I can't describe how comforting the midwives were. Throughout the pregnancy, they never treated me shoddily just because my baby had a fatal anomally. I received top-notch care and generous understanding. Never was I criticized for carrying my baby to term. They were more than happy to give a little extra hand-holding when I fretted about the fundal height or too-frequent braxton-hicks contractions. I was very, very impressed.
We arranged for all three sets of Emily's grandparents to come to town for her birth. We began the induction at 10 in the morning on July 19th. By 10 that night, I still hadn't dilated even though I was having regular contractions a minute apart. I wasn't in pain; in fact, I was sitting up in bed reading! The midwife gave me a warm-up dose of pitocin, and it was like igniting rocket fuel. Emily was born at 11:08pm. The birth itself was everything I had wanted it to be--everything my first birth was not. I was unmedicated and in control, and I delivered squatting the way I wanted. I felt Emily kicking all the way. Right before I pushed her out, I could feel her turn in the birth canal, and I told everyone she was still moving.
She emerged into the world purplish-grey, still, silent, and not breathing. The nurses slipped a cap on her head and laid her unmoving body in my arms. My husband quickly grabbed the jar of Lourdes water by my bedside and pronounced the words of a conditional baptism. "If you are able to be baptized, I baptize you in the name of the Father, and of the Son, and of the Holy Spirit."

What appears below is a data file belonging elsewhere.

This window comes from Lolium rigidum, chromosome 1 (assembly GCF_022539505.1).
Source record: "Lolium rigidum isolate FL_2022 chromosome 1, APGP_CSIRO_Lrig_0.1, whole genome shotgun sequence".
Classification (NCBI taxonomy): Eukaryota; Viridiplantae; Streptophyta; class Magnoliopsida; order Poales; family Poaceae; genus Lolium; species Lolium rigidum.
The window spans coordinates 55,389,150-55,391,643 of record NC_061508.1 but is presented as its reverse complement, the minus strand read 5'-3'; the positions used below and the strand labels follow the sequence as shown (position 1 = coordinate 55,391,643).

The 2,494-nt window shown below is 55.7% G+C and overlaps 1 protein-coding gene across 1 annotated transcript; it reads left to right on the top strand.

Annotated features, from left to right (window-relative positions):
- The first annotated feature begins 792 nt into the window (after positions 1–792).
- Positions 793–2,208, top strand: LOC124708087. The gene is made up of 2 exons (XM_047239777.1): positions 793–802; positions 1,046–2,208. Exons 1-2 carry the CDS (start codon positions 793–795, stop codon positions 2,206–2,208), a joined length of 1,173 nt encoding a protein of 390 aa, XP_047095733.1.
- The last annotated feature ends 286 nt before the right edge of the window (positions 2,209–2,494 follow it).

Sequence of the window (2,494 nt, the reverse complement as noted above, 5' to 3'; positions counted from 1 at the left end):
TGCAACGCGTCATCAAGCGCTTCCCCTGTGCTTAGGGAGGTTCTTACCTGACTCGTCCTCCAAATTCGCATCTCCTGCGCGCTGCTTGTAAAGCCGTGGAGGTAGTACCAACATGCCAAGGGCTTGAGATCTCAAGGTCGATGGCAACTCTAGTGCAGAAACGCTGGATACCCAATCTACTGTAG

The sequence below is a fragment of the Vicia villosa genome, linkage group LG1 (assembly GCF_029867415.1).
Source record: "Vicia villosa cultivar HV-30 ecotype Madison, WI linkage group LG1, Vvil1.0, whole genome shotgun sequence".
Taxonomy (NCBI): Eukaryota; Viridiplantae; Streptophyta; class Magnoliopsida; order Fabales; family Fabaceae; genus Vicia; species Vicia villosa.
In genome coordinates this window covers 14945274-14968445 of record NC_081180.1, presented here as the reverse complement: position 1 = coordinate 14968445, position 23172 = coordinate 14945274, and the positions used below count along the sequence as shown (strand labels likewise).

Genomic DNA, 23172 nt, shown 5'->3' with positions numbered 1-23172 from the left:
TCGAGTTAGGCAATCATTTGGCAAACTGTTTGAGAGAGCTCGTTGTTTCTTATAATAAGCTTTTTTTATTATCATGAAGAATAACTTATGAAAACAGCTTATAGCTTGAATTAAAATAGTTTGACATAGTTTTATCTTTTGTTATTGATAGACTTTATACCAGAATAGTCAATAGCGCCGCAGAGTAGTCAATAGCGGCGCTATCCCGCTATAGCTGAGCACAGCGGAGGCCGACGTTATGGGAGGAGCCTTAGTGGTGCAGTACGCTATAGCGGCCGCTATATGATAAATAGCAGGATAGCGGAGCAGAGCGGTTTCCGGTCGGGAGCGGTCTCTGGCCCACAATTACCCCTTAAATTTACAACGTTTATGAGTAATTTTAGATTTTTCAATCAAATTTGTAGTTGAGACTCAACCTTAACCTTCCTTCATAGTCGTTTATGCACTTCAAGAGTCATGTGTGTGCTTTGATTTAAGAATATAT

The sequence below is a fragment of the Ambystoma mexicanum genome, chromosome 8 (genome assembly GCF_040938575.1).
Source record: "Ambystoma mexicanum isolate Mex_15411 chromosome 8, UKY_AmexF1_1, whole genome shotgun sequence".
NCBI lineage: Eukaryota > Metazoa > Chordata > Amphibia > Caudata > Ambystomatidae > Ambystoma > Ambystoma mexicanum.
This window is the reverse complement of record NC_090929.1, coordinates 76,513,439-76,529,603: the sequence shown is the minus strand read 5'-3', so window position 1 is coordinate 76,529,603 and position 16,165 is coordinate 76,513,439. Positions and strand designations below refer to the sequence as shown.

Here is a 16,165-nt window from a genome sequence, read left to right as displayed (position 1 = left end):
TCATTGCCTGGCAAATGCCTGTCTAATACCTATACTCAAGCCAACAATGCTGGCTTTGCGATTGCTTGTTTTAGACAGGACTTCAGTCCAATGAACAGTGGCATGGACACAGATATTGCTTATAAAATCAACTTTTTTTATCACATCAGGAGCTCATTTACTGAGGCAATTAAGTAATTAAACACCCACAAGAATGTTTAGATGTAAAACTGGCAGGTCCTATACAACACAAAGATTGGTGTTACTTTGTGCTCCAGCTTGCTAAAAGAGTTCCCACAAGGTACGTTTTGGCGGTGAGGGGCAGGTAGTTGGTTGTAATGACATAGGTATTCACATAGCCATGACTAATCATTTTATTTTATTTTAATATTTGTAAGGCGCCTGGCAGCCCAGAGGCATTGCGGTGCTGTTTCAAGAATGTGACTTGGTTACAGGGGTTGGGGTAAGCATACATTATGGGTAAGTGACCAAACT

Abruptly she gasped, and I exclaimed, "You're alive!" The nurses sprang into action, suctioning her and doing other things I can't remember. I was so delighted she was alive. I remember seeing with disappointment that all our prayers hadn't healed her, but it didn't matter at that moment. She was here. I was holding her. She was alive. She was Emily Rose, my daughter. It was all I wanted.
My husband called the family, and they came. Everyone got a chance to hold her, including my son. He still tells me about how he held his sister. We had borrowed a friend's camcorder, and my brother took the video while Emily went around the room and met everyone. The hospital's Catholic chaplain came and confirmed her. Everyone took pictures, rolls of pictures. I remembered looking at some of the photos online and saying, "How can these people be smiling?" But there I was, holding my daughter and smiling. I had Emily, for however briefly. Why wouldn't I smile?
Emily remained with us for two precious hours. During that time, she had an attitude of paying careful attention to all of us. She opened only one eye, but she did seem to have some hearing because she reacted to my voice and the things I said. She was bleeding from her head, though, and in the end she couldn't hang on. I told her that if she had to go, it was all right--she could go. A little after one in the morning, just as the video tape ran out, she left us.